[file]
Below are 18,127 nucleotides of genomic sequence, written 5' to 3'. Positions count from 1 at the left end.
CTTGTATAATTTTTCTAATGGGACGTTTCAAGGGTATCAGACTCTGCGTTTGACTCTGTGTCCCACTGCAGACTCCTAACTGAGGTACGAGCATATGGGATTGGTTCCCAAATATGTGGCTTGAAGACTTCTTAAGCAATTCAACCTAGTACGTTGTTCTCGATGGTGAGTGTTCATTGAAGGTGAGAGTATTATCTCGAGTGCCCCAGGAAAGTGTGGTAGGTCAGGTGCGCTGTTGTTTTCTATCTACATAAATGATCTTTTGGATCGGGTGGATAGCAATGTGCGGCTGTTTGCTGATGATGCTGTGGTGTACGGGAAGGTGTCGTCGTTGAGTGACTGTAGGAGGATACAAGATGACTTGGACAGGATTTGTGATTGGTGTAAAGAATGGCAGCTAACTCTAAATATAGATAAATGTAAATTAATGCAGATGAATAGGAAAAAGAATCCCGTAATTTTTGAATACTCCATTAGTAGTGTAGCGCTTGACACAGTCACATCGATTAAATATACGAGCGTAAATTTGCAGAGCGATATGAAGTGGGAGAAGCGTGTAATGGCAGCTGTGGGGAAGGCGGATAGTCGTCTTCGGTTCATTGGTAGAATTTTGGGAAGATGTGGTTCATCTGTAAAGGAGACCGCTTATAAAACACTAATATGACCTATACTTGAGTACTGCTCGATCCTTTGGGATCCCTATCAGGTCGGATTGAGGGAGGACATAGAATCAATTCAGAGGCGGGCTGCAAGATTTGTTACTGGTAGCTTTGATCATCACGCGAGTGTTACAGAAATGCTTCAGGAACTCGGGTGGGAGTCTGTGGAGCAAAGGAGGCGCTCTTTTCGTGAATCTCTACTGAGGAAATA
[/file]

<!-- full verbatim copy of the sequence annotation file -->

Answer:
Below are 18,127 nucleotides of genomic sequence, written 5' to 3'. Positions count from 1 at the left end.
CTTGTATAATTTTTCTAATGGGACGTTTCAAGGGTATCAGACTCTGCGTTTGACTCTGTGTCCCACTGCAGACTCCTAACTGAGGTACGAGCATATGGGATTGGTTCCCAAATATGTGGCTTGAAGACTTCTTAAGCAATTCAACCTAGTACGTTGTTCTCGATGGTGAGTGTTCATTGAAGGTGAGAGTATTATCTCGAGTGCCCCAGGAAAGTGTGGTAGGTCAGGTGCGCTGTTGTTTTCTATCTACATAAATGATCTTTTGGATCGGGTGGATAGCAATGTGCGGCTGTTTGCTGATGATGCTGTGGTGTACGGGAAGGTGTCGTCGTTGAGTGACTGTAGGAGGATACAAGATGACTTGGACAGGATTTGTGATTGGTGTAAAGAATGGCAGCTAACTCTAAATATAGATAAATGTAAATTAATGCAGATGAATAGGAAAAAGAATCCCGTAATTTTTGAATACTCCATTAGTAGTGTAGCGCTTGACACAGTCACATCGATTAAATATACGAGCGTAAATTTGCAGAGCGATATGAAGTGGGAGAAGCGTGTAATGGCAGCTGTGGGGAAGGCGGATAGTCGTCTTCGGTTCATTGGTAGAATTTTGGGAAGATGTGGTTCATCTGTAAAGGAGACCGCTTATAAAACACTAATATGACCTATACTTGAGTACTGCTCGATCCTTTGGGATCCCTATCAGGTCGGATTGAGGGAGGACATAGAATCAATTCAGAGGCGGGCTGCAAGATTTGTTACTGGTAGCTTTGATCATCACGCGAGTGTTACAGAAATGCTTCAGGAACTCGGGTGGGAGTCTGTGGAGCAAAGGAGGCGCTCTTTTCGTGAATCTCTACTGAGGAAATA